How was your experience working on Silver City?
I love working with John Sayles—he has such a beautiful take on humanity, and his films are poignant, moving and handmade. He keeps them small. I have so much respect for him. The film is important—it’s about hypocrisy within a political family. It’s political satire with a message. Uncle Haskell, the inspiration for my consciousness and humanitarian views, was the film’s cinematographer.
Your characters in Silver City and Michael Radford’s Dancing at the Blue Iguana (2000) smoke pot. What’s your stance on drugs?
I’m afraid of chemical-based drugs. The ones derived directly from nature concern me less. Things like mushrooms, peyote, hallucinogens, marijuana, shouldn’t be illegal. You don’t want people to operate heavy machinery while they’re on those things, but I have no problem with their use. It’s absolutely ridiculous that something can be illegal when it can be so useful for opening minds. Hallucinogens open all of your senses, beyond the small portals we normally experience the world through. They can actually be quite educational and result in epiphanies. I believe they should be experienced in a respectful and ceremonial fashion.
What are your views on the industrial uses of hemp?
I really, really think hemp could help change a lot of things for the better in our ecosystem. Hemp can be used for paper, protein, petroleum replacement, clothing—it has so many uses! It grows so quickly and requires no pesticides. It’s a weed, for Christ’s sake! The fact that growing it poses a problem for our government is a shame—it’s just silly. The fight to legalize industrial hemp is certainly worthwhile.
How did you get interested in the biodiesel movement?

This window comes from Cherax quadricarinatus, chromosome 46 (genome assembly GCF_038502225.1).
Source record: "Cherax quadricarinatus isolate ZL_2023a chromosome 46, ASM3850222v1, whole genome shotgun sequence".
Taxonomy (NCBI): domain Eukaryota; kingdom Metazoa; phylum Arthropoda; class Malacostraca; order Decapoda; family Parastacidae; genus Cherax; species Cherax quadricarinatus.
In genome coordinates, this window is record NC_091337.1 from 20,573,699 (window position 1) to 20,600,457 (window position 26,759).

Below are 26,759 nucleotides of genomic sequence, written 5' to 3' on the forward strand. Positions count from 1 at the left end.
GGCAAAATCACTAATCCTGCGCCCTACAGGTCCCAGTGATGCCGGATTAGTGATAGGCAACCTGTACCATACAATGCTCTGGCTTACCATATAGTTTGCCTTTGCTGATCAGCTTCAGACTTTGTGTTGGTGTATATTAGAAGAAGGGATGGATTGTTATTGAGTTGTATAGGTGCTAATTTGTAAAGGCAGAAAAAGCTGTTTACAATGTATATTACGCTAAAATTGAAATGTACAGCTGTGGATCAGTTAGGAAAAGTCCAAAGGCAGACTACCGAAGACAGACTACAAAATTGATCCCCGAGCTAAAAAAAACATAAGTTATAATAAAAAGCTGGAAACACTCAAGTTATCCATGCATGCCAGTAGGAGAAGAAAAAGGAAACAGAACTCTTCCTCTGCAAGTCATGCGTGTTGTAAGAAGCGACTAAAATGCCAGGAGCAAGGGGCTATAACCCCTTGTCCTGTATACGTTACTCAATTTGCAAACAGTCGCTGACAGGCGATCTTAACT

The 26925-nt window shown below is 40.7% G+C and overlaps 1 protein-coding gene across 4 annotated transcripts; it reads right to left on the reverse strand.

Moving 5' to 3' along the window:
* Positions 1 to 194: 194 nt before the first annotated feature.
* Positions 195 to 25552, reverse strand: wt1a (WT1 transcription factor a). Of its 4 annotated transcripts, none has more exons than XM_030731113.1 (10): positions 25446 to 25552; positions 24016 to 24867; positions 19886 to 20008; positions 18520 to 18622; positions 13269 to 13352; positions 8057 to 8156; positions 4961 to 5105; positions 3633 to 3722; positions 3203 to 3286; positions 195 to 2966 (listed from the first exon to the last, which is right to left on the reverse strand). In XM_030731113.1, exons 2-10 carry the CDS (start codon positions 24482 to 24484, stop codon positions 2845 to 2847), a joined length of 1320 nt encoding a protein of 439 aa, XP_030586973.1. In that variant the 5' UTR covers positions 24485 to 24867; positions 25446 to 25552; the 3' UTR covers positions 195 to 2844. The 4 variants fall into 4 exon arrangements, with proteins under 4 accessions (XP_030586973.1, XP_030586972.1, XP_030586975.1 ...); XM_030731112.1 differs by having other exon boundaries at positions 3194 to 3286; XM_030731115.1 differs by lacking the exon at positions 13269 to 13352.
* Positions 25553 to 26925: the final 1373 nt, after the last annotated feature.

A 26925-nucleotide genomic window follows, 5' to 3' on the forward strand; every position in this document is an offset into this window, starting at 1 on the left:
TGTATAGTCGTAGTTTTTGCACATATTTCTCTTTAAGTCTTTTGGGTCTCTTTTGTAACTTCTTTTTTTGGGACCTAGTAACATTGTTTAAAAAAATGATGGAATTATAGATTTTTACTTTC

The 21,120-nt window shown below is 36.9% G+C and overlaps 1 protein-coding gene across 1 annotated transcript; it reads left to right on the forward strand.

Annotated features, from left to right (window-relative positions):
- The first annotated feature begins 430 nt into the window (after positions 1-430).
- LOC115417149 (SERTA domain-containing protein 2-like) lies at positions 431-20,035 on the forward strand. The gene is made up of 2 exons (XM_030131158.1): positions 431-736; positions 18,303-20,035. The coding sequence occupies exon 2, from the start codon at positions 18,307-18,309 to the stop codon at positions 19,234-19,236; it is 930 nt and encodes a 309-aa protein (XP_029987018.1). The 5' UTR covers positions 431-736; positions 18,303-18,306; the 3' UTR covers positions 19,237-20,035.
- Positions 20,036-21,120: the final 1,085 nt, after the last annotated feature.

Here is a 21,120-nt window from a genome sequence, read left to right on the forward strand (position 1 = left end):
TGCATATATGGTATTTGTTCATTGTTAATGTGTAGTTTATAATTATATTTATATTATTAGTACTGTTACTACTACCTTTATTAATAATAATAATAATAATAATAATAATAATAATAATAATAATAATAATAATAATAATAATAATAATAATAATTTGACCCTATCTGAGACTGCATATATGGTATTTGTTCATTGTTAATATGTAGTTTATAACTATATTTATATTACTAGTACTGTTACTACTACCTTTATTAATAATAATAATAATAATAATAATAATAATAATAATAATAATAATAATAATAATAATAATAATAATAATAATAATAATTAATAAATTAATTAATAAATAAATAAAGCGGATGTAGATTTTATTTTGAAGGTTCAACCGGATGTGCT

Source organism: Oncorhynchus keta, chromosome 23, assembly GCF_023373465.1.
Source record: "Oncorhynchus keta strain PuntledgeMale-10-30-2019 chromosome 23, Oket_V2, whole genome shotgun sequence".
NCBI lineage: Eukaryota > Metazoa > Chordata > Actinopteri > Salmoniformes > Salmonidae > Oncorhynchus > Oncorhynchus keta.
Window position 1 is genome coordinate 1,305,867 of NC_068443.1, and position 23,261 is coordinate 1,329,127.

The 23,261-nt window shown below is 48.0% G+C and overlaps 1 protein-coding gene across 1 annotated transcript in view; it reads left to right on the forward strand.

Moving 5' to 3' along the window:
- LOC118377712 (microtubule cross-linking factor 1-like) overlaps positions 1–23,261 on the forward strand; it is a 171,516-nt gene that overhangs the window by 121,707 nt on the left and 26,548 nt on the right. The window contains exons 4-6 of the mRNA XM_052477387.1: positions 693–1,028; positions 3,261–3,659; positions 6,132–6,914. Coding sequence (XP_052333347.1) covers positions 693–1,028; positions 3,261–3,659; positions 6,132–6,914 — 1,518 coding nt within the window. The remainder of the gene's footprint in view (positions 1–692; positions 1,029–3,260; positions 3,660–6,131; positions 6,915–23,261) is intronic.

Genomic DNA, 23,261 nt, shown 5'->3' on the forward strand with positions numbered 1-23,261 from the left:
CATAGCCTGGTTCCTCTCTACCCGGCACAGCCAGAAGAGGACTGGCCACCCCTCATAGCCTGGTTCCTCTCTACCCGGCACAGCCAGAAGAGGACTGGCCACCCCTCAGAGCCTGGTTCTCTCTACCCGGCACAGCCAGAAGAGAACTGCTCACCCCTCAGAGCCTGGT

I was sold the moment I realized we could grow our own fuel, but I didn’t really get involved until about six years ago, when I met Charris Ford—a.k.a. the Granola Ayatollah of Canola. About five years ago, Charris and some buddies started making Grassolean [biodiesel] from recycled french-fry oil they collected from local restaurants. A bunch of us started running our vehicles on Grassolean, and then a short film called French Fries to Go was made about the project.
You do a lot of work promoting sustainable fuel. What’s that been like?
It’s been fun. Early on, Charris and I started giving biofuel talks to raise awareness around the country, and then I began talking about kicking the petroleum habit on shows like Leno and Howard Stern. I even went on the dreaded O’Reilly Factor and was surprised at how friendly Bill can be when he agrees with you.
On the whole, people love eco-friendly fuel because it’s nontoxic, biodegradable and can be grown by farmers. It’s a no-brainer! Less pollution and fewer wars appeal to everyone, not just tree-huggers. It may not be the ultimate answer to all of our environmental problems, but it is a powerful step in the right direction.
What are your professional and personal goals?
I know this may sound corny or arrogant, but I want to save the world. I’d like to keep being creative. There are so many things I want to learn.
What’s your greatest fear?
I think of Peter Beard’s work studying the elephant population of Africa, what happened as their population declined and their habitat was reduced. I feel the same thing is happening to us as a race. We’re on our way out. We’re so shortsighted and we’re screwing it up for ourselves. The planet doesn’t belong to us—not just to people, not just to wealthy people. We have no right to fuck it up. It’s not our prerogative and should be against the law.